Won’t they later say — as so many “CS” departments have said about “CS” over the years — that “it” is defined by what they are teaching? By what they do?

        This seems quite nutty to me.

        Reply
    • 4. gasstationwithoutpumps  |  April 20, 2018 at 4:25 pm

      I don’t know of a good definition of computational thinking. I made a stab at one in https://gasstationwithoutpumps.wordpress.com/2010/08/12/algorithmic-vs-computational-thinking/
      and I commented on Jeannette Wing’s definition at
      https://gasstationwithoutpumps.wordpress.com/2011/03/27/computational-thinking/

      It is interesting that 9–10 years later, there is still apparently no consensus on what the term means, which suggests that it is not a particularly useful term for clear communication. (Ideal for contentless buzzword usage, though!)

      Reply
      • 5. alanone1  |  April 21, 2018 at 1:58 am

        Your last sentence is the key here I think. Without some form of consensus it would be reasonable to request people to cease arguing for or against a mere term that is not defined (especially people who claim that their profession aids clear thinking!)

        Yikes!

        Reply
  • […] university to make computational thinking compulsory for all students, I got a notification from Mark Guzdial’s blog about a top European university with a very similar […]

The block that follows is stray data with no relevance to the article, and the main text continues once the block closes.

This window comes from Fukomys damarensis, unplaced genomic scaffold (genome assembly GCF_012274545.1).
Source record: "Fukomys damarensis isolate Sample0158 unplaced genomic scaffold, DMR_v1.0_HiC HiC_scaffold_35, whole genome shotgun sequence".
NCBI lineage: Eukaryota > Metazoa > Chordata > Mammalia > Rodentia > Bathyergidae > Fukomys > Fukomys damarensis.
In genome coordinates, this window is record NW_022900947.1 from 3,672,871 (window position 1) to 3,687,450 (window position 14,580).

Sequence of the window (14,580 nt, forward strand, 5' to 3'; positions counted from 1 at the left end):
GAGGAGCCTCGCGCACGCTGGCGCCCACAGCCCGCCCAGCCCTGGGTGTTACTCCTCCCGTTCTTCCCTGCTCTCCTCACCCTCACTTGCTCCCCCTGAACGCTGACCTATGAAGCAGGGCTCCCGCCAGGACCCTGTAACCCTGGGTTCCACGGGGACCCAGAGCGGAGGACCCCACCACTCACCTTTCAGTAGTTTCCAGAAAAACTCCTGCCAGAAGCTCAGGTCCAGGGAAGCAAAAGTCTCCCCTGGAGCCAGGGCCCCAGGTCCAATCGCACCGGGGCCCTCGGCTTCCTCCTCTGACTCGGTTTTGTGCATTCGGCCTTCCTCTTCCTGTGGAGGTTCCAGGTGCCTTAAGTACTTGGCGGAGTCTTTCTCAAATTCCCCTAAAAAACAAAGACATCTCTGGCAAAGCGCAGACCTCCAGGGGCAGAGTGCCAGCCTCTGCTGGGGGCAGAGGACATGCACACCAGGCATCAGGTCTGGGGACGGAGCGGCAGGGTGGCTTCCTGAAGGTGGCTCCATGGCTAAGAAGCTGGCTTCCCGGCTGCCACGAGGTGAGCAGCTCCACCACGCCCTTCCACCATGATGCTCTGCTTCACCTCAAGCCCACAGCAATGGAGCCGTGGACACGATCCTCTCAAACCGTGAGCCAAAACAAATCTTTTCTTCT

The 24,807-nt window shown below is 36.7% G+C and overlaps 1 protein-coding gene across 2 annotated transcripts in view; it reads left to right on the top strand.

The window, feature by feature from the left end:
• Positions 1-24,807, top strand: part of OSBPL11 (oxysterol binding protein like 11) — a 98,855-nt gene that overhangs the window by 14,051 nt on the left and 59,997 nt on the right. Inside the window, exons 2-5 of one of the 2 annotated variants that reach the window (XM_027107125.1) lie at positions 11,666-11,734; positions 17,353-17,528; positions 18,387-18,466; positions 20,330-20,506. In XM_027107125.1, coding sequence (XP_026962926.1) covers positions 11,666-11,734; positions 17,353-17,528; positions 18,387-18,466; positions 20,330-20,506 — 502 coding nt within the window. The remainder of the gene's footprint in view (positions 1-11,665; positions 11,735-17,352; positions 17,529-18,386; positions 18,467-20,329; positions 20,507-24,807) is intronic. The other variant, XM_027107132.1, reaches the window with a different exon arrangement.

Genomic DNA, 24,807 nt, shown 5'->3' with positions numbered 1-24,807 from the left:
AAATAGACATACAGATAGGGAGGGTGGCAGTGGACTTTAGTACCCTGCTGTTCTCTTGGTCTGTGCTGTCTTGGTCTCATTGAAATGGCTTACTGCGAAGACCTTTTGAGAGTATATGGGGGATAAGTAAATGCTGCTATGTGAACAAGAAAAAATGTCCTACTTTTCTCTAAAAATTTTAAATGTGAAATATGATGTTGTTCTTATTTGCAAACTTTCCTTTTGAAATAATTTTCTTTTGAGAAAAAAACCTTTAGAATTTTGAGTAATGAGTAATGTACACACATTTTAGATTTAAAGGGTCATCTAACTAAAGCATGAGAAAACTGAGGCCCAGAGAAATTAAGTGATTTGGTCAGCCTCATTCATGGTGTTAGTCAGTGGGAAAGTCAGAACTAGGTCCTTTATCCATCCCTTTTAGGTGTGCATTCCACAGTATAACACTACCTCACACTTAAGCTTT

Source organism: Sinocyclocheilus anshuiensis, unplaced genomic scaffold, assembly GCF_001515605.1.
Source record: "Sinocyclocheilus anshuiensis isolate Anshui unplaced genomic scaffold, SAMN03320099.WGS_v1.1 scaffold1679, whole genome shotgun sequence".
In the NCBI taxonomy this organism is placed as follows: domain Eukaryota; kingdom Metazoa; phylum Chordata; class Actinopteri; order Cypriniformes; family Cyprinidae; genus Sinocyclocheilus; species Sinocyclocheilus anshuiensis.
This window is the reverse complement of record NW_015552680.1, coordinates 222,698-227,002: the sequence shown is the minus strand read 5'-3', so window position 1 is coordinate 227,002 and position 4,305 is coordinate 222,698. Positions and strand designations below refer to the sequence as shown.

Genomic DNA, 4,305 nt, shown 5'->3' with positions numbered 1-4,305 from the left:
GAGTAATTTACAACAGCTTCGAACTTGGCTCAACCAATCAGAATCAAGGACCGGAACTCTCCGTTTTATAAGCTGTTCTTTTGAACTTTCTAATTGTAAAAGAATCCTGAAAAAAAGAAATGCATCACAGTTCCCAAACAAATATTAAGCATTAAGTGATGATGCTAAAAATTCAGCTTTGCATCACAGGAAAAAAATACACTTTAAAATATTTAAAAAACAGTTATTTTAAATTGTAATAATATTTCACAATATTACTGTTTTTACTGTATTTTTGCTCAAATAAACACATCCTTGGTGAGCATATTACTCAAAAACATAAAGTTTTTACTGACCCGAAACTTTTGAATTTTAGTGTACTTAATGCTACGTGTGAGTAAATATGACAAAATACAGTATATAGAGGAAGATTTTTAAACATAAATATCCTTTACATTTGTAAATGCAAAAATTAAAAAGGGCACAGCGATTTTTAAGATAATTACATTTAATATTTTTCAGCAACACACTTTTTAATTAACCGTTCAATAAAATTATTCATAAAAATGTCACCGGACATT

Reply
  • 7. alanone1  |  April 21, 2018 at 3:51 am

    The distinction that gasstationswithoutpumps made between “Algorithmic Thinking” and “Computational Thinking” highlights part of the problem here.

    I’ll add another related comment. Consider “systems” — e.g. the Internet. This perspective on computing is hardly found in most attempts to say what “computational thinking” is all about. But I think it is closer to the point.

    With two rulers 1st graders can make an “addition computer” for fractional numbers that will allow them to outperform 5th graders. They can extend this idea by inscribing the rulers with more ways to divide unity. They can make these really big (they can use their entire school yard!)

    We can think of a “computer” as any mechanism (system) where the informational part is the main goal.

    We can think of “computing” as using (perhaps making) a mechanism (system) to do something with information.

    (Notes: (a) I’m equating “mechanisms” and “systems”, (b) the “mechanisms” don’t have to be physical.)

    This gets us closer to the essence I think. When someone asks me about “computing” I start with a lot of simple examples like the addition ruler, including what counting and quantity are really about, that when you make a lever you are also making a multiplication and division machine, and so forth.